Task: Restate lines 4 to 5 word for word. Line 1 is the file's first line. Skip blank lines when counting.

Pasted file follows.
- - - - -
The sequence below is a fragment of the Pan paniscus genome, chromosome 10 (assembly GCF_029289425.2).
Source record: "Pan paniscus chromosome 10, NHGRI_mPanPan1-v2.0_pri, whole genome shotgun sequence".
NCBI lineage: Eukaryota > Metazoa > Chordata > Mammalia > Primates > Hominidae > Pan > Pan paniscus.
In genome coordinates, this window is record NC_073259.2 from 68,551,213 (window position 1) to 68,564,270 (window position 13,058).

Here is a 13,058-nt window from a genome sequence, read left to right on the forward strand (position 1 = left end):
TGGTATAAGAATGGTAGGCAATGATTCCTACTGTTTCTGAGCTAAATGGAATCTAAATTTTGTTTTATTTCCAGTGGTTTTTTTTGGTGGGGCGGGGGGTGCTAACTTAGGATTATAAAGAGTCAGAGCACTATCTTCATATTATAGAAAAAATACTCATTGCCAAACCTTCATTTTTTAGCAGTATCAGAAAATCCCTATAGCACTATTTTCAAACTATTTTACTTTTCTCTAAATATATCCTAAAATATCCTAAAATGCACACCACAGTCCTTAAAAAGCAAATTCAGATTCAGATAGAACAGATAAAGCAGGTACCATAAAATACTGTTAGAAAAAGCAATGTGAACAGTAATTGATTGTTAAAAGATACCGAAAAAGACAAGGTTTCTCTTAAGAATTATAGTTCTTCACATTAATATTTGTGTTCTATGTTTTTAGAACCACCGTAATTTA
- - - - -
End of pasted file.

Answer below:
In genome coordinates, this window is record NC_073259.2 from 68,551,213 (window position 1) to 68,564,270 (window position 13,058).

Here is a 13,058-nt window from a genome sequence, read left to right on the forward strand (position 1 = left end):